The second golden thread, and of course the most significant of all, was my embracing of the gospel of Jesus Christ and membership in The Church of Jesus Christ of Latter-day Saints. Missionaries from the Church had knocked on our door when I was twelve years of age, and I was baptized one month before my thirteenth birthday. As we opened our door to the missionaries, so we opened our lives to the transformational blessings of the gospel—to the “good news” that has continued to reach and enrich every aspect of my life—although it was only after experiencing my darkest hours that I truly began to feel, appreciate and achieve the hope the gospel brings. Again, I am eternally indebted to the good people who helped me along the way: the missionaries who knocked on our door and who made possible all the good that was to follow; and caring branch presidents and other members who became friends and who went out of their way to help me see that there was a better way to live and that there was hope in the midst of a seemingly hopeless situation.
I came to know a great truth: Gospel-centered education raises sights, expands vision and creates opportunity. It makes possible a watershed change in the course of life. The gospel helped me understand that what has been need not continue to be. However bleak the past, the future can be bright. The darkness and challenges of life, even though they had been experienced by generations before me, need not continue. I could make sure it all stopped with me and would not be passed on to the generations that were to follow.
It would be wrong and ungallant to conclude my personal story without crediting my mother, who also suffered through those dark days, including suffering a miscarriage as a result of being punched in the stomach by her second husband.
Her maiden name was Steel, and she certainly had a steely determination to overcome the challenges she faced rather than be overcome by them. She experienced dark days, too, but saw them through. She outlived all three of these husbands.
Then, while I was serving as a missionary in Scotland, my mother met a good man, a widower who was a recent convert. As required by British law, they were first married civilly and then sealed in the London England Temple where they were later to serve briefly as ordinance workers. In contrast to previous short-lived marriages, my mother and this good man, her fourth husband, had nearly a quarter of a century of happiness together before being overtaken by mortality. She at last realized the fulfillment of the hope that had remained in her heart through all the miserable years.
As I fully embraced the gospel of Jesus Christ, there came to me a knowledge of my true identity, a sense of belonging and an understanding of the importance of truth, service, the Atonement and eternal marriage.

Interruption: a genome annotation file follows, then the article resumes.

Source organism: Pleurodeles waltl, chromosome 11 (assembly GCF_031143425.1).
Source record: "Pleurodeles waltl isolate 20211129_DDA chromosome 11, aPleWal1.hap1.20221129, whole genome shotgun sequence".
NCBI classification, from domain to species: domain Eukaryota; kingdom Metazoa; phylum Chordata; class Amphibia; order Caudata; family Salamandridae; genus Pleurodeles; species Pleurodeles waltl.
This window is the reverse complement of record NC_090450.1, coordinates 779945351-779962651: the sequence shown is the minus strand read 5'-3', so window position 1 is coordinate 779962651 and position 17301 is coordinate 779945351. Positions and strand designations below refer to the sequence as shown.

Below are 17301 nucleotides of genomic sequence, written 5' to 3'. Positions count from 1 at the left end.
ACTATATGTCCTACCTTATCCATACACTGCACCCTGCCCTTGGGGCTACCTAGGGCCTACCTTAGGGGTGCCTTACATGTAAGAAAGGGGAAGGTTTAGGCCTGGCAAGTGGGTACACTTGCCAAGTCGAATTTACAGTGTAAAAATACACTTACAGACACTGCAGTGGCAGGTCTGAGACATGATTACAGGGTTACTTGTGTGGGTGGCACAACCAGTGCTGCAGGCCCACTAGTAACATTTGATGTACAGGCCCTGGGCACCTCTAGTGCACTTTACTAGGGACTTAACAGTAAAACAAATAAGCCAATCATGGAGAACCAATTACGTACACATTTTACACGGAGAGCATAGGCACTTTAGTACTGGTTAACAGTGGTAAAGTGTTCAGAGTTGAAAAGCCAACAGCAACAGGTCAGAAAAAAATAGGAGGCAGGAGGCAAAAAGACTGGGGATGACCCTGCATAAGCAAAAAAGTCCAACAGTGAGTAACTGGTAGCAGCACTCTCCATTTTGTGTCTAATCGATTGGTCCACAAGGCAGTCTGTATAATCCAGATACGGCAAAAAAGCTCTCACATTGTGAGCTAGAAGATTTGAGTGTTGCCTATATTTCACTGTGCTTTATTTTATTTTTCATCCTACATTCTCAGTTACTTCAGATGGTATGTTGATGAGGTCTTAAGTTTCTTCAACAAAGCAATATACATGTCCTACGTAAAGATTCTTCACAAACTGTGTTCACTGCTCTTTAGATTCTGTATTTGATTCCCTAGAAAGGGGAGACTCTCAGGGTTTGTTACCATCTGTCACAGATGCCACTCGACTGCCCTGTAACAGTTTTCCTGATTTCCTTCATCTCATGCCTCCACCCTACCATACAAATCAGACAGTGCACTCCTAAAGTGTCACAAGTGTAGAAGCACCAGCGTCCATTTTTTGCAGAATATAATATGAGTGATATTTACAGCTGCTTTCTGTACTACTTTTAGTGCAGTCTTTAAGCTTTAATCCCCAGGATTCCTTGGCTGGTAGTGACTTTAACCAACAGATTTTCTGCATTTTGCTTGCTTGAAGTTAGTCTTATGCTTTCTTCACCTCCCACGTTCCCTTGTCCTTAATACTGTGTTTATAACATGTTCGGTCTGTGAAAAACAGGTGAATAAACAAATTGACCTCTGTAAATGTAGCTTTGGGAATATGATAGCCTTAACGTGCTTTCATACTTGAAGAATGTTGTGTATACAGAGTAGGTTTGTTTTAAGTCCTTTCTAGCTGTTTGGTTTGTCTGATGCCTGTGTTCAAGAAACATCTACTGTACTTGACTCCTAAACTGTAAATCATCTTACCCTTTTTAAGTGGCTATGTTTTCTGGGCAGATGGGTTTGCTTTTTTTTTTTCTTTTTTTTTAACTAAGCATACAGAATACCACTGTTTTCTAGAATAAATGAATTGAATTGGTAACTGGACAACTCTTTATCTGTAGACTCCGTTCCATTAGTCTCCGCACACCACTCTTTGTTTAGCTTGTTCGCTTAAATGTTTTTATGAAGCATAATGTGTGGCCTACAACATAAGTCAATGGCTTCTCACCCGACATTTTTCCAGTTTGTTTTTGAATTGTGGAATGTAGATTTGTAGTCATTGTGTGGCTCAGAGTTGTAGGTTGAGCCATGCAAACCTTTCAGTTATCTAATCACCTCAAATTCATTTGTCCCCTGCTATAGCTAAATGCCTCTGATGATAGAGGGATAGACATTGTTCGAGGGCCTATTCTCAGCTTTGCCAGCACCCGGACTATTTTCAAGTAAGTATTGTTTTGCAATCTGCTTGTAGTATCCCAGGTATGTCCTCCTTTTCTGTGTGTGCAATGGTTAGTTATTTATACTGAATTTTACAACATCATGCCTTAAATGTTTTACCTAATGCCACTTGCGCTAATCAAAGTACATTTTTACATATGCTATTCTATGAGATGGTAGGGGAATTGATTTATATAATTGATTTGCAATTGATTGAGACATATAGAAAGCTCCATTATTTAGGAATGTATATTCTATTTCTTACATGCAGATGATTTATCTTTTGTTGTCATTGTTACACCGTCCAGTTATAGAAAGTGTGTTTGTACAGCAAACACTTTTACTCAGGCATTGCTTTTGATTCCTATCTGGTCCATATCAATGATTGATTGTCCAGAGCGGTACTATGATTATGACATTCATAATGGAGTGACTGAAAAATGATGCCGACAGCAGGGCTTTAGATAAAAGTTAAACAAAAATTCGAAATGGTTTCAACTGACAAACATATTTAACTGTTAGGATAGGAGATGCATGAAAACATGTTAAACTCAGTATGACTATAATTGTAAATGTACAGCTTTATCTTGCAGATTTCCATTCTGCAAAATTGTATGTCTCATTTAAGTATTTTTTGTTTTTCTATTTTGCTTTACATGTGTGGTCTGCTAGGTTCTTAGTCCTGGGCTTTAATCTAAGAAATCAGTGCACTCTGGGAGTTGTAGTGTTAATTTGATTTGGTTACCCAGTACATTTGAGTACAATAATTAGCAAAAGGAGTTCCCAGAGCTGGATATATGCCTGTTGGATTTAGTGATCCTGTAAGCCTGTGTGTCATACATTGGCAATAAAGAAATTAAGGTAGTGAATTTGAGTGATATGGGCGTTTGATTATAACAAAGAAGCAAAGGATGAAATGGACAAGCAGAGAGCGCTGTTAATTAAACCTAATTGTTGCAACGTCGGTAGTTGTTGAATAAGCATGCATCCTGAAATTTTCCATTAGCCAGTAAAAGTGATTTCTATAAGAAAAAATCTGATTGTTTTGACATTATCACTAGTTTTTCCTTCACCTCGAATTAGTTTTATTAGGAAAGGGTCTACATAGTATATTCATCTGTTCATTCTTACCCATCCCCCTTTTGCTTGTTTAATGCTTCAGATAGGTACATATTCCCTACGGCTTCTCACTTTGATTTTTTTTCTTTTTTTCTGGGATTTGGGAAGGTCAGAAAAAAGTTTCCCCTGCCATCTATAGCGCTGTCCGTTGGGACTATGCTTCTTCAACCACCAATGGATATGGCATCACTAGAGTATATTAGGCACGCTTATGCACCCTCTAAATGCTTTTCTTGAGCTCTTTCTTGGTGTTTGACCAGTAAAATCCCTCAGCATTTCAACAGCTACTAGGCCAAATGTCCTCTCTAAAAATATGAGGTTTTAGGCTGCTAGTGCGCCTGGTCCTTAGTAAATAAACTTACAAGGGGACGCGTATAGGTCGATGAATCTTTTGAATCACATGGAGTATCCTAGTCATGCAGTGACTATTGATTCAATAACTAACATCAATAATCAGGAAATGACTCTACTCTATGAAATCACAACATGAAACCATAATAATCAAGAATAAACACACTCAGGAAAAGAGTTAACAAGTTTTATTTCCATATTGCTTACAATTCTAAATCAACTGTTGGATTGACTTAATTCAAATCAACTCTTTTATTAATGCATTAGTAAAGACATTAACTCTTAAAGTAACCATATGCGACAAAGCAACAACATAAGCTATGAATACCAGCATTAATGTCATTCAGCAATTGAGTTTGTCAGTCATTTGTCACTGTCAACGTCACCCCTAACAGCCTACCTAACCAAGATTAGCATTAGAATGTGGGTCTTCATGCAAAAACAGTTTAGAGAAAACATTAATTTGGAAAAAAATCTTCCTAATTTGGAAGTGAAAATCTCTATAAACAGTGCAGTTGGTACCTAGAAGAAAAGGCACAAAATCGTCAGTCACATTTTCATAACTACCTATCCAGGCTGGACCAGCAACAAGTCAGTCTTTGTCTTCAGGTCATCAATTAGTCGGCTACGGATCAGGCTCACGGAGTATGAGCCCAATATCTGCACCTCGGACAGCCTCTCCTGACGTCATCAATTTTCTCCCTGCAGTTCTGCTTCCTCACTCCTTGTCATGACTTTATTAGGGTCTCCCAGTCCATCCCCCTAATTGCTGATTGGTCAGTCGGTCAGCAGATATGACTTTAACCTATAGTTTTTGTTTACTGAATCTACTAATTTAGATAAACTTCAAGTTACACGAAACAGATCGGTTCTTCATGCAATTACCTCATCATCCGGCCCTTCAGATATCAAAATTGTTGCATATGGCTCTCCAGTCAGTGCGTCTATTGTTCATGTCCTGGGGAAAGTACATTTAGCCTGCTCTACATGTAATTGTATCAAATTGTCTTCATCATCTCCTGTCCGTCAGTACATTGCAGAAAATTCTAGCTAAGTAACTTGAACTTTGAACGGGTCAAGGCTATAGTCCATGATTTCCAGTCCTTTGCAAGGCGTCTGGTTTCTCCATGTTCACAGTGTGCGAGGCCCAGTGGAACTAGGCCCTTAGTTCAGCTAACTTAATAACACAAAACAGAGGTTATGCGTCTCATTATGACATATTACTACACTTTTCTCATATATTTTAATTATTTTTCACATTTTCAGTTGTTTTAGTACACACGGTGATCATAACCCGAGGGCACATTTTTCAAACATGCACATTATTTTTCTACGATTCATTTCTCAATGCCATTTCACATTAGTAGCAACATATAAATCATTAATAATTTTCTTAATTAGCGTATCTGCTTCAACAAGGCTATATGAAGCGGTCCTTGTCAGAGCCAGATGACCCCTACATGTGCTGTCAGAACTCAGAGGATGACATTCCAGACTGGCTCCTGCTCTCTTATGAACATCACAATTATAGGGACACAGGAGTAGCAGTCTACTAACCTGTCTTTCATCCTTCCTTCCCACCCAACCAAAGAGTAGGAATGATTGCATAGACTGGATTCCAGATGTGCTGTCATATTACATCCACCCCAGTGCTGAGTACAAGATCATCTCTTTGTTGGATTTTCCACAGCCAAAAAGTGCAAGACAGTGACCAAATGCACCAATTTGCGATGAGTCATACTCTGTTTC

Notes: Chapter 1
An Abundance of Light
^2. Eddie Seiler, Sol Marcus, and Bennie Benjamin, “When the Lights Go on Again (All over the World),” © Marcus Copyright Trust, 2112 SW Racquet Club Drive, Palm City, Fla. 34990, and Hal Leonard Corporation, 7777 W. Bluemound Rd., Milwaukee, Wis. 53213; used by permission.
^3. Quentin L. Cook, “Let There Be Light!” Ensign, Nov. 2010, 27. Attributed to Sir Edward Grey: “The lamps are going out all over Europe. We shall not see them lit again in our time.” See “When the Lights Go On Again (All over the World),” wikipedia.org.
Finding hope for better times!
by Stephanie - reviewed on August 01, 2012
In this book Elder Baxter touches on a subject that is taboo to many people...Latter-day Saints included. Depression and despair is very real, even in the church. Even those individuals who have the gospel are not immune to Satan's lies that we are not good enough and that we should feel beaten down to the point of giving up. After living a life of disappointment and abuse Elder Baxter created his own inspirational story by overcoming his despair and apathy and finding hope for the future. This book provides insight into how you can do the same by taking advantage of the gifts of the Savior and finding peace. A Perfect Brightness of Hope offers just that...a bright hope for those that are weary, discouraged and forlorn. Well written and easy to understand-- all who read this will feel that enduring to the end is not only possible but desirable. My husband and I read this together and enjoyed it immensely!